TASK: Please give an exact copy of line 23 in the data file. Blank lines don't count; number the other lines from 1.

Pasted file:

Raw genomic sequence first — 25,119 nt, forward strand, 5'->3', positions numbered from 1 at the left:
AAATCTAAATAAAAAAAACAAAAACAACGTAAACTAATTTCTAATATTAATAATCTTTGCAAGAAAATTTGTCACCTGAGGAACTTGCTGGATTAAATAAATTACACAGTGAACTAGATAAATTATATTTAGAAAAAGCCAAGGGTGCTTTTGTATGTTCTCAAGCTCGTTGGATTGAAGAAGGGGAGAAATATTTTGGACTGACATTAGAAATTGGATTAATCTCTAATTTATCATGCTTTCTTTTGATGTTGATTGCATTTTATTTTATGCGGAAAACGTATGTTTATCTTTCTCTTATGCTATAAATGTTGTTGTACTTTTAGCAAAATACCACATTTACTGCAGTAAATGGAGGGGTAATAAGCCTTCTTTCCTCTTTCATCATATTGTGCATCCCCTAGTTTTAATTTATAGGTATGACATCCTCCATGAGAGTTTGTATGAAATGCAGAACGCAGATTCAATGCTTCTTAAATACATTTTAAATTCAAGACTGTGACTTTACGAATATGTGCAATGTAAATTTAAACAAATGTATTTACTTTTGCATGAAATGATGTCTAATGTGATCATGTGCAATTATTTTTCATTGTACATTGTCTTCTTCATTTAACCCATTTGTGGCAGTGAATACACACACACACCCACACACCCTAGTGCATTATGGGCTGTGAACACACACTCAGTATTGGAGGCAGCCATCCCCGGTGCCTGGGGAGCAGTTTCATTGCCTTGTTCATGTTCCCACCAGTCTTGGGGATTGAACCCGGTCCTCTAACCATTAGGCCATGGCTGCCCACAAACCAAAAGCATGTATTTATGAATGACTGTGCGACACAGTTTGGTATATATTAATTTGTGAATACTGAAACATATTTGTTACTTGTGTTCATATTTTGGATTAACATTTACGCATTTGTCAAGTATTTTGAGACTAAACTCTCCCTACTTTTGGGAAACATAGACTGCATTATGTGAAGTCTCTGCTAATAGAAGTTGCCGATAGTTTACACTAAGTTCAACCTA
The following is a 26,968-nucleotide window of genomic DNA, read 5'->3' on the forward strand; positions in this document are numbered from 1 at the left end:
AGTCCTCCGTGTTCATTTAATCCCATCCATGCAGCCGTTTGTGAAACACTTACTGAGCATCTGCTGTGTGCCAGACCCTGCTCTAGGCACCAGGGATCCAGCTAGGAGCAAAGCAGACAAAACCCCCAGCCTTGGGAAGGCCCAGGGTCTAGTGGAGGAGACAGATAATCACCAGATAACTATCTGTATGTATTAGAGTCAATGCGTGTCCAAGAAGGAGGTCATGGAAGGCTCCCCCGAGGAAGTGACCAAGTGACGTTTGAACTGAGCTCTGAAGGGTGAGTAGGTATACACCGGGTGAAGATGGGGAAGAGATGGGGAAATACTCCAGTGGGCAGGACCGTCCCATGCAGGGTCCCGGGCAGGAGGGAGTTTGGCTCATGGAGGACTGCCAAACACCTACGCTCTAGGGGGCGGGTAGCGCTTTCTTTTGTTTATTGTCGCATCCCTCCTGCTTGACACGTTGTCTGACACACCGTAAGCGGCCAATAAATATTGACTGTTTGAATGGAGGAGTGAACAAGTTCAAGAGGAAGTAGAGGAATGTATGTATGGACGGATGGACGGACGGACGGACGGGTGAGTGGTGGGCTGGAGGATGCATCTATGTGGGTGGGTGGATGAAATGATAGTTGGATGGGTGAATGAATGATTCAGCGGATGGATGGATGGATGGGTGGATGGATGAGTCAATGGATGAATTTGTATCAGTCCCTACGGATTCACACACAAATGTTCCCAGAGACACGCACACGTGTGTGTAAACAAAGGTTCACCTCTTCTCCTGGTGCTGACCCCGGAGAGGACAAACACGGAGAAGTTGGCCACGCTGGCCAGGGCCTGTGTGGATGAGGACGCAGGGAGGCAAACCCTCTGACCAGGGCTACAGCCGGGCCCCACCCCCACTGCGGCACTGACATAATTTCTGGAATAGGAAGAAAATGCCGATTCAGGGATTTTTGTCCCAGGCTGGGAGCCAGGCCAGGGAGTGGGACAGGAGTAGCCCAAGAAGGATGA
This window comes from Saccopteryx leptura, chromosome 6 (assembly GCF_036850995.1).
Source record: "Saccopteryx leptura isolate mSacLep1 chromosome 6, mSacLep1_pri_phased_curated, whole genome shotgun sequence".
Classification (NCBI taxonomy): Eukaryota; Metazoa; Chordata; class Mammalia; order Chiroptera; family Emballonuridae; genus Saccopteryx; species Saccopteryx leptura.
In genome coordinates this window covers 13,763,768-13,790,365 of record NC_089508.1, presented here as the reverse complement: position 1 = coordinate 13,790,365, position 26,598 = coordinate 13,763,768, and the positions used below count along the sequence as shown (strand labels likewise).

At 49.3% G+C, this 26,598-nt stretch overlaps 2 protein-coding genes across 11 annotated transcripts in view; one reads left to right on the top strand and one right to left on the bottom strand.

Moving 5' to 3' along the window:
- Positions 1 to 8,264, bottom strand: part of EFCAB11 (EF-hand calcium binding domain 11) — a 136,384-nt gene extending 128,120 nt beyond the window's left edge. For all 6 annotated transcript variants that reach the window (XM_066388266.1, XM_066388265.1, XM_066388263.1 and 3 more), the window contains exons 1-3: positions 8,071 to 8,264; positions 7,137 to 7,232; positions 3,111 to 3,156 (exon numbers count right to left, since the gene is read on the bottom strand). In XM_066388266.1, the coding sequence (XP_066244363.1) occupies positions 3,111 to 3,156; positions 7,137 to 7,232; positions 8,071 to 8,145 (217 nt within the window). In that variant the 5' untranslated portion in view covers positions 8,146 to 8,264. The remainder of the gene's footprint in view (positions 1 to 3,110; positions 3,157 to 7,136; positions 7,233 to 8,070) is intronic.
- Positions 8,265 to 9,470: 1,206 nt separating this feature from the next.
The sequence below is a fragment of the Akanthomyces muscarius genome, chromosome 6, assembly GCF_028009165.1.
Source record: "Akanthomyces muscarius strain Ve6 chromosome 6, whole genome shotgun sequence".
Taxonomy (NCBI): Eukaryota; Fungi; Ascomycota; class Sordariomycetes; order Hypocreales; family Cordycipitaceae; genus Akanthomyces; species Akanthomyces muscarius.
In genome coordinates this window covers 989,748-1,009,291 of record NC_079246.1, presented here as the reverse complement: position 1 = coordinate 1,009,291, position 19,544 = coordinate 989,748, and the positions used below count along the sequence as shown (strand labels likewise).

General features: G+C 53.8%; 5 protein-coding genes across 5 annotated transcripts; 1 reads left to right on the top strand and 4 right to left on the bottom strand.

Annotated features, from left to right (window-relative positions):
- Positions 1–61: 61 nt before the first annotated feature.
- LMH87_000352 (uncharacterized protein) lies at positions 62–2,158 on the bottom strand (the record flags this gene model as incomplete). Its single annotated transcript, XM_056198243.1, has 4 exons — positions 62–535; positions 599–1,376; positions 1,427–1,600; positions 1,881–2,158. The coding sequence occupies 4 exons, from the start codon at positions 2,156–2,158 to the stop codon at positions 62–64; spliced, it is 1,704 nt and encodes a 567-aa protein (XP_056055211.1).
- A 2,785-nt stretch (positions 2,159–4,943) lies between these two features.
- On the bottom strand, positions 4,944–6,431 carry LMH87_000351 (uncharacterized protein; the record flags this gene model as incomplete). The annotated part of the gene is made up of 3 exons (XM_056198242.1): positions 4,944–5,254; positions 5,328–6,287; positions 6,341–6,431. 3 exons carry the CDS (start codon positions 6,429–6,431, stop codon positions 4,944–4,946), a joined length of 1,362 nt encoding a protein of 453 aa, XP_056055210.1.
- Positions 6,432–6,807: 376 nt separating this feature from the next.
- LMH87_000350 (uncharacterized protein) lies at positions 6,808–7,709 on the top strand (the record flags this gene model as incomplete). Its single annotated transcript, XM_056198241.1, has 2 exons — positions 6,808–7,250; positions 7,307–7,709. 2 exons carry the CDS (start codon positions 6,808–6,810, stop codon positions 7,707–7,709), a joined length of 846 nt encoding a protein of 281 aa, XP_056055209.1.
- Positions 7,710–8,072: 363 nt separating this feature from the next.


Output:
- Positions 6,432–6,807: 376 nt separating this feature from the next.